To you, it may be the same old stuff you’ve seen a thousand times. But out-of-town guests consider your local attractions to be something special.
Driving to Balloon City
We had my brother and sister-in-law in from Chicago for the Albuquerque International Balloon Fiesta last weekend. Every first week in October for over 40 years, balloonists from around the world have come to Albuquerque to fly, see and be seen. This year you can expect 550 balloons and at least 886,000 visitors, according to pre-event registrations and estimates.
So how do you actually find a place to park at the world’s most popular balloon fiesta? That’s easy – you get up early. Very early.
Early AM Parking
Ordinarily, driving to Balloon Fiesta Park takes about 30 minutes from our house. But even though we got up at 3 am and left around 4:15 am, it was almost an hour and a half before we got out of the car in the parking lot and walked in. We did get a parking space within easy walking distance, less than 100 yards from a gate.
Since we’d bought tickets online the night before, getting in was relatively quick. But it’s like going through airport security – I had to make sure I left my small pocket knife in the car, take off 20-25 pounds of photo gear, keys and cell phone, and walk through a metal detector. And just like the airport, you need to remember to put everything back on / away afterwards. I walked off without my keys, but a good Samaritan chased after me and asked if I’d left them behind. Thank you!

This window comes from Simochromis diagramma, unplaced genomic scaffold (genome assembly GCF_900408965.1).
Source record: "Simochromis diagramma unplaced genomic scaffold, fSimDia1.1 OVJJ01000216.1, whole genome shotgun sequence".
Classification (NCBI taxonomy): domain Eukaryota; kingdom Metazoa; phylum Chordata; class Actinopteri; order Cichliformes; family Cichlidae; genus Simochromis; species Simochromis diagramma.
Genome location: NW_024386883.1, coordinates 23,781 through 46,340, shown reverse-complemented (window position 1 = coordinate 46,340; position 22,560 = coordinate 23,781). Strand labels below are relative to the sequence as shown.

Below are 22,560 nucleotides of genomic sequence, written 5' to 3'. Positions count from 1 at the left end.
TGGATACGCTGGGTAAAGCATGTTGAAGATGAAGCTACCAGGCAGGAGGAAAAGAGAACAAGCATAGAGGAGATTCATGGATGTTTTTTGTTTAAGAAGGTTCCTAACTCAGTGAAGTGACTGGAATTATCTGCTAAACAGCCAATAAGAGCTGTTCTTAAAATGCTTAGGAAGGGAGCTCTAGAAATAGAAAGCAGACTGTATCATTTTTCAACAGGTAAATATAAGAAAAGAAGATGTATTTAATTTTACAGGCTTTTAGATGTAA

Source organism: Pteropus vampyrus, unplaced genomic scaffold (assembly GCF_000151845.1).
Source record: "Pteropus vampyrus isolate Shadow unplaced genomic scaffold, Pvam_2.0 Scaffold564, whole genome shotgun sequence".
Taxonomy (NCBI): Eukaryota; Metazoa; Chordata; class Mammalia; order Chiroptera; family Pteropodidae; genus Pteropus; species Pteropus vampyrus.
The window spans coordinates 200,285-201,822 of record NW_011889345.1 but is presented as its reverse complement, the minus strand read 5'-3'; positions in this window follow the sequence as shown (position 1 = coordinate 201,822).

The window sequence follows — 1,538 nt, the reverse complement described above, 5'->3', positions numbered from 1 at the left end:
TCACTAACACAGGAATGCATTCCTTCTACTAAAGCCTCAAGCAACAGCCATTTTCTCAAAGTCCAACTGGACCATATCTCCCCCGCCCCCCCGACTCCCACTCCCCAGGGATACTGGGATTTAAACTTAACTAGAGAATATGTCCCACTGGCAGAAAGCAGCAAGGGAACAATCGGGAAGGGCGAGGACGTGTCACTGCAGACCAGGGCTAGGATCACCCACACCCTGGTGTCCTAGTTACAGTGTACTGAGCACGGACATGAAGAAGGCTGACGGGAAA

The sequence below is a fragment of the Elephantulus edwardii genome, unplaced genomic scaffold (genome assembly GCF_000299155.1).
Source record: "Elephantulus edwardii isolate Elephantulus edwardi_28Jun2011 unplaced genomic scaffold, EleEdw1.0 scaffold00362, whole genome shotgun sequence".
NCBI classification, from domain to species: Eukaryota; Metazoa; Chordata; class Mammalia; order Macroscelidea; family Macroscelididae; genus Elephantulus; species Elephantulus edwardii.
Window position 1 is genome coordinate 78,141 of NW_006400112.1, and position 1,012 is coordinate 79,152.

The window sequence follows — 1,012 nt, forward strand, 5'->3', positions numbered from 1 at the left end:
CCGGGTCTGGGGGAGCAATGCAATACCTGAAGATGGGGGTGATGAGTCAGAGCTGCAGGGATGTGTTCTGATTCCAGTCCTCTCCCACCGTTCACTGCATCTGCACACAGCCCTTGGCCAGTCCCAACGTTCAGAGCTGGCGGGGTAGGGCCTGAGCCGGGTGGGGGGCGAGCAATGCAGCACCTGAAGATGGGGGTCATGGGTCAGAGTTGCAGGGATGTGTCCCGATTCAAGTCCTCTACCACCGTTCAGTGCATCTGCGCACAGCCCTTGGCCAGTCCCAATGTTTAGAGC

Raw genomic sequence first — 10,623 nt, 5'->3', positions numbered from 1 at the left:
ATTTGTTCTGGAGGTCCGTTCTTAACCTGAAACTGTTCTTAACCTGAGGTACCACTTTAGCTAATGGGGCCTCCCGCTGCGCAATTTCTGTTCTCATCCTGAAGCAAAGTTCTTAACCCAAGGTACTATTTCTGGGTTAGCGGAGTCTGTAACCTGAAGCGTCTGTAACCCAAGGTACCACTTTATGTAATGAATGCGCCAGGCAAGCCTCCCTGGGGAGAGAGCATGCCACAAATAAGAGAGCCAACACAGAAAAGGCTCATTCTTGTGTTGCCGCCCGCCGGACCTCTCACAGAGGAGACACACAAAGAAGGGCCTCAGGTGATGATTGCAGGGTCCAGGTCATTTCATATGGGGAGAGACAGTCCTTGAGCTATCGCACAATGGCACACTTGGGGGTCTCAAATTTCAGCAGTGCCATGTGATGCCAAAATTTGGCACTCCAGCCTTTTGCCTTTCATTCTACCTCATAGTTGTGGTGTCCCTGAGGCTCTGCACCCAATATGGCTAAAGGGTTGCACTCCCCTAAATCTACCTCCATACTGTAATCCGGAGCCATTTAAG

Inside, unlike prior years, not much seemed to be happening. And there also seemed to be a lot more people than usual – but it was the first full day too.
Blow it Up!
We found 10-13 or so conventionally-shaped hot-air balloons in the process of inflation near the park’s center. Crews stretched balloon envelopes to their full length on the ground, then rigged up ropes to baskets and checked gas burners. Big fans – more like Hollywood wind machines – revved up and blew air into the envelope, held open by a couple crew members. Other crew secured the parachute vent at the top of the balloon once it was full enough.
After the envelope half-filled, the pilot fired the burner to heat and completely fill the balloon with hot air. This is what makes the balloon rise – it’s full of hotter air than its surroundings. Other crew hold the crown line until the balloon is fully upright and inflated, then bring it into the basket and tie it off.
Cleared for Takeoff